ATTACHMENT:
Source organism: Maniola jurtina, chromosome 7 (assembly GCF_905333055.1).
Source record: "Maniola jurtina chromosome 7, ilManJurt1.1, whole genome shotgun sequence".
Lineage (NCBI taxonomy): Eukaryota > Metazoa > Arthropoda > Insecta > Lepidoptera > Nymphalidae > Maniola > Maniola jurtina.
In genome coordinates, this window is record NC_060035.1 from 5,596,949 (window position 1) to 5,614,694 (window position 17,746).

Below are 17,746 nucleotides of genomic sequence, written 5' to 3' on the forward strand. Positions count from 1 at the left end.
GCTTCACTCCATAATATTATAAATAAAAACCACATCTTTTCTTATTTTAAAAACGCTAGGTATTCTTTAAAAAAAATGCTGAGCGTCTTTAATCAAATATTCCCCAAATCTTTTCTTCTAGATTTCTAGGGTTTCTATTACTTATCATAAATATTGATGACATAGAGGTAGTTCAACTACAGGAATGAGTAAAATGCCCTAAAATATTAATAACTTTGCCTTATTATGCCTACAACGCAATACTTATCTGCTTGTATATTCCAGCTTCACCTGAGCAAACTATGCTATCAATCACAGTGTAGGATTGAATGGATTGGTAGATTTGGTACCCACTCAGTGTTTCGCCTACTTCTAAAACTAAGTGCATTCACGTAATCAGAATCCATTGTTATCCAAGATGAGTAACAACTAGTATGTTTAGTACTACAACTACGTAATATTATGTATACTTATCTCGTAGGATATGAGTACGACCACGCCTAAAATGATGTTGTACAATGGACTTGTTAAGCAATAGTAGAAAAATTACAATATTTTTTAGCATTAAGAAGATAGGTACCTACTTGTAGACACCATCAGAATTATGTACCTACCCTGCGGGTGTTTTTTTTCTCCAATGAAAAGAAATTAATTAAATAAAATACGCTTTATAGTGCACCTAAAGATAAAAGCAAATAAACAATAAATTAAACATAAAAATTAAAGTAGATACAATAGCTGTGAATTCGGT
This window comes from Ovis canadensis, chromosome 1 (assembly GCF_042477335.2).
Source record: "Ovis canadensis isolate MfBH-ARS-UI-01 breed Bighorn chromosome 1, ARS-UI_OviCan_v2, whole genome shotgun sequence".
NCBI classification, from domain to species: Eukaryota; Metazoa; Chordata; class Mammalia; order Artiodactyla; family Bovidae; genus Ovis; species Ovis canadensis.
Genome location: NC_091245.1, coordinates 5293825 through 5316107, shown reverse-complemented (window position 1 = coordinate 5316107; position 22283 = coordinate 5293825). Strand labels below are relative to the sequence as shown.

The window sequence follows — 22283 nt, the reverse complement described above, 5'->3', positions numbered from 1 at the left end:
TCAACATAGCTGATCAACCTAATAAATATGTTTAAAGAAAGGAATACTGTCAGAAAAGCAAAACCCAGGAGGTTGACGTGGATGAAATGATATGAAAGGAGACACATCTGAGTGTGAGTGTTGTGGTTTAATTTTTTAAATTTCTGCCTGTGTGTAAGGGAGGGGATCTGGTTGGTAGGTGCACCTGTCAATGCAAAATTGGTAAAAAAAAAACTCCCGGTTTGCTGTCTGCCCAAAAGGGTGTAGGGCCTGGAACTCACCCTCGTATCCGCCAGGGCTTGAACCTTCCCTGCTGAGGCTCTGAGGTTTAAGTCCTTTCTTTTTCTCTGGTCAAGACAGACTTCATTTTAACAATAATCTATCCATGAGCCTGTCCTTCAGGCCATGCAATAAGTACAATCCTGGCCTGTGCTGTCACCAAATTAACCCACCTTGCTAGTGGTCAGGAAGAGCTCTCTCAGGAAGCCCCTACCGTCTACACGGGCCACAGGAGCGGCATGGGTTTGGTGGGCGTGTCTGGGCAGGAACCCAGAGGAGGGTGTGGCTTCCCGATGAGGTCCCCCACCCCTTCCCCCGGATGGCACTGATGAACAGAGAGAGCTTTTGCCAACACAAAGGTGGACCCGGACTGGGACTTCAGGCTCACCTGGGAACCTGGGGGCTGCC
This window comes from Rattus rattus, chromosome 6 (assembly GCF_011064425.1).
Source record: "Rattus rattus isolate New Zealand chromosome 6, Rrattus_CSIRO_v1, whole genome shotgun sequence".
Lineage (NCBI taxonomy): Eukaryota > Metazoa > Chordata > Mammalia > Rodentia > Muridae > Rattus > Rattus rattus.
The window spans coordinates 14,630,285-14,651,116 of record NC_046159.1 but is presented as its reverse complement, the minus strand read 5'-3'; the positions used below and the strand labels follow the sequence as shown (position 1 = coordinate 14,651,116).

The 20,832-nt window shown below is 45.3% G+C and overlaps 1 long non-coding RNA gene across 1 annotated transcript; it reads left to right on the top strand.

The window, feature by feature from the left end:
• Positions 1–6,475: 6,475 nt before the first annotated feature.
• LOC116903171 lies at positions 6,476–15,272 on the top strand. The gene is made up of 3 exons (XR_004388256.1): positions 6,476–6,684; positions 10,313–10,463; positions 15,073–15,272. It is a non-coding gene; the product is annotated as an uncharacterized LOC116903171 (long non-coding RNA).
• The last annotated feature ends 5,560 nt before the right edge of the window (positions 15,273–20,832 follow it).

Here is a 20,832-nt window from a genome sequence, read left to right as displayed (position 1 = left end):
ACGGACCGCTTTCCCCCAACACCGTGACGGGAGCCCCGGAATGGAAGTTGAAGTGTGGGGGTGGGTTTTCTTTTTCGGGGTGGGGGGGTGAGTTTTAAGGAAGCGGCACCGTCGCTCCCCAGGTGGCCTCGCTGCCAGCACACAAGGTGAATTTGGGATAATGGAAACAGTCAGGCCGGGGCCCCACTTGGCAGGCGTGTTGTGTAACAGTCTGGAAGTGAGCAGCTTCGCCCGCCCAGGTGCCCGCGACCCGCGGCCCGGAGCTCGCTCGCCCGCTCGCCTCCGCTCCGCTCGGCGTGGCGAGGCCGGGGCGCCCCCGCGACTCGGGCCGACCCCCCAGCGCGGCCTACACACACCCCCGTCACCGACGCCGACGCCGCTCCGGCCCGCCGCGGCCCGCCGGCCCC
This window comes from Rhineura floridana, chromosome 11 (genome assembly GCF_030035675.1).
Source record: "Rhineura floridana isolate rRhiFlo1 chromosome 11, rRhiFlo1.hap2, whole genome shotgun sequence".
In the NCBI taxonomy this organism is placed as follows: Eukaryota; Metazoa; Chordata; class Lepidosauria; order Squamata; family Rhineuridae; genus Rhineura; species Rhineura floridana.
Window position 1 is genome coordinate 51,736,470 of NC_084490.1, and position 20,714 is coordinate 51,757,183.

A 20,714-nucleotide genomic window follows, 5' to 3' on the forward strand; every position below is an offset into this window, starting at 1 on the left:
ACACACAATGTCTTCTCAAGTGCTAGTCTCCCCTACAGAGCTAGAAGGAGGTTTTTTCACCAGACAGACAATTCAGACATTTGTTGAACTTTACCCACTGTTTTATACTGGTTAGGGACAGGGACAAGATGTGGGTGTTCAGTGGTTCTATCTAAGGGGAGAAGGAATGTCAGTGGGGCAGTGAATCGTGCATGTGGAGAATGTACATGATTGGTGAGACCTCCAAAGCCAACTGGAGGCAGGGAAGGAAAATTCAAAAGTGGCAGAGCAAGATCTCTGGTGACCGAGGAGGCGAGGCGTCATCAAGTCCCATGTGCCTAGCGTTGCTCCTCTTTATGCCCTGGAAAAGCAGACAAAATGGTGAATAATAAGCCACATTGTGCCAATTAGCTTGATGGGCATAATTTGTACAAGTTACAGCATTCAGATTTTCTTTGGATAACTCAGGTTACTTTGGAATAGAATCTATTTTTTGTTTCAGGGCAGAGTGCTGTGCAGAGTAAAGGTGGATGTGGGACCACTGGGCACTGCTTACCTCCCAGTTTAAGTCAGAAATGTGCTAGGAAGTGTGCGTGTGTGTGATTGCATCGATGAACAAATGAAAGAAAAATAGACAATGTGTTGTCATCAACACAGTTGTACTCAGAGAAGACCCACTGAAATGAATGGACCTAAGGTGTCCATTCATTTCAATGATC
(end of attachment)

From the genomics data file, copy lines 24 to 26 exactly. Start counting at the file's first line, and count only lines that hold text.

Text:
This window comes from Rhineura floridana, chromosome 11 (genome assembly GCF_030035675.1).
Source record: "Rhineura floridana isolate rRhiFlo1 chromosome 11, rRhiFlo1.hap2, whole genome shotgun sequence".
In the NCBI taxonomy this organism is placed as follows: Eukaryota; Metazoa; Chordata; class Lepidosauria; order Squamata; family Rhineuridae; genus Rhineura; species Rhineura floridana.